By MARC McDONALD
After a hiatus, we're back in action. And today, we're unveiling a new regular series on this blog.
Welcome to the first edition of Progressive Movie Theater, a series in which we take a look at notable progressive/left-leaning cinema.
Our film today is Michael Moore's 2004 documentary film Fahrenheit 9/11. After more than a decade, the film still is an effective indictment of the disastrous Bush/Cheney years.
I recall watching Fahrenheit 9/11 in the theater here in Texas (not exactly a blue state). After the film was over, I heard the loudest and most enthusiastic applause I've ever heard in a movie theater. Similar reaction was noted in theaters across the U.S.
It was clear that many people across the U.S. were frustrated and fed up with the Bush administration. And Fahrenheit 9/11 did a good job of expressing our frustrations. It's important to note that, at the time, Bush was still being treated with kid gloves by the mainstream media.
Indeed, in the immediate aftermath of the 9/11 attacks, Bush's approval rating had soared to 90 percent. I'm still unclear as to exactly why this was. After all, the 9/11 attacks represented a spectacular failure on the part of the mega-trillion-dollar Military Industrial Complex's presumed first priority (to protect the homeland). As Commander-in-Chief, Bush hardly displayed competent leadership in the period leading up to the attacks.
And yet the nation rallied around Bush after 9/11. It's impossible to fathom something like that happening today if another 9/11-style attack occurred. The fact is, there would certainly be no honeymoon for President Obama. Let's face it: from Day One, there would be constant calls for Obama's resignation, as well as calls for impeachment. The attacks would in fact haunt the Democratic Party as a whole for decades to come.
In any case, back to Fahrenheit 9/11. I maintain that Moore's angry film was probably the first successful high-profile pinprick of the Bush White House. For Bush, it was all downhill from there. After the disastrous response to Hurricane Katrina, Bush's popularity went into a nose dive and never recovered. Indeed, today, he is still widely regarded as one of the worst presidents in U.S. history.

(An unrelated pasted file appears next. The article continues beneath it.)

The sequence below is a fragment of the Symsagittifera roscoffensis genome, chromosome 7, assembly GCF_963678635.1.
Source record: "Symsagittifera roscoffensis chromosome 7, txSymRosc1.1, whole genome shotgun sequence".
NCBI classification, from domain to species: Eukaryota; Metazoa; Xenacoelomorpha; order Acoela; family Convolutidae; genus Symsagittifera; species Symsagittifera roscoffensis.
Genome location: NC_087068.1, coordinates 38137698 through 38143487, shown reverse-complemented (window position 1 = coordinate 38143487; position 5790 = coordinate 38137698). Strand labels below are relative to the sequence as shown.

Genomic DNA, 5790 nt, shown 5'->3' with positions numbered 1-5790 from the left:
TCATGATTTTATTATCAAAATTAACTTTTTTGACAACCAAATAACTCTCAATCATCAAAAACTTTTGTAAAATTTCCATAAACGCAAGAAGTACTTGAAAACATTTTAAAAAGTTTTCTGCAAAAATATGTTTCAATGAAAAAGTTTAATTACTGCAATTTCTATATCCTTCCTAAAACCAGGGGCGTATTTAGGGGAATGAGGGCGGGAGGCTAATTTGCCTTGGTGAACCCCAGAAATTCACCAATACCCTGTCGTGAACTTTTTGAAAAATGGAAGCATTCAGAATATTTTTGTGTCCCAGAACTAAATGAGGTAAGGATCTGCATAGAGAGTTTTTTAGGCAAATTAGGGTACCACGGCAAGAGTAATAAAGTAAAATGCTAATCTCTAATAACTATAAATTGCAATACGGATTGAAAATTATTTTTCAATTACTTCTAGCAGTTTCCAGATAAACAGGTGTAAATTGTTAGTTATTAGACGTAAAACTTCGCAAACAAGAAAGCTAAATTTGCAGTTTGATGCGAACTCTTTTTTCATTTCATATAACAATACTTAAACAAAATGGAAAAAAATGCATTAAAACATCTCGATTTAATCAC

But back in 2004, Moore was there, on the big screen, telling us that Bush was a disastrous president---really back before any other major media figure dared express such a view. In the years to come, Moore was vindicated, time and again.
As Moore stated in his Oscar speech on March 23, 2003 (only four days after the start of the Iraq War):
"We live in a time where we have a man sending us to war for fictitious reasons."
It was a remarkably prescient remark, made at a time when all the serious "conventional wisdom" was in agreement with Bush's insistence that Saddam had WMDs. Of course, as it turned out, Moore was right and Bush/Cheney and the other warmongering NeoCons were revealed to be a bunch of liars.
I find that Fahrenheit 9/11 holds up very well over a decade later. There are still many important questions the film raises that have never been adequately explained.
But one thing I find fascinating is that, if you really listen to the film's message, it's clear that the villain of Fahrenheit 9/11 wasn't really the Bush/Cheney NeoCons. It was the mainstream media.
After all, one can't really blame Bush/Cheney for their warmongering and illegal and immoral behavior, any more than you can blame a lion who eats a small child who wanders into his cage. That's what lions do. And invading other nations on false pretences to steal their oil is what you'd expect from a bunch of corrupt thugs like the Bush/Cheney NeoCons.
No, let's take a look at the film's real villains: the mainstream media. It's clear that, at every step of the Bush/Cheney administration, the media completely and totally failed to properly investigate what was going on and to deliver the truth to the American people. If the media had done its job, I believe the Iraq War would probably have never taken place. But instead of doing its job, media outlets like The New York Times assured us that Bush's case for war was solid. Those were the real villains of the Bush/Cheney years.
Incidentally, Moore has a new film on the way, Where to Invade Next. It should be released in the next couple of months. Below, you can view the trailer for this film.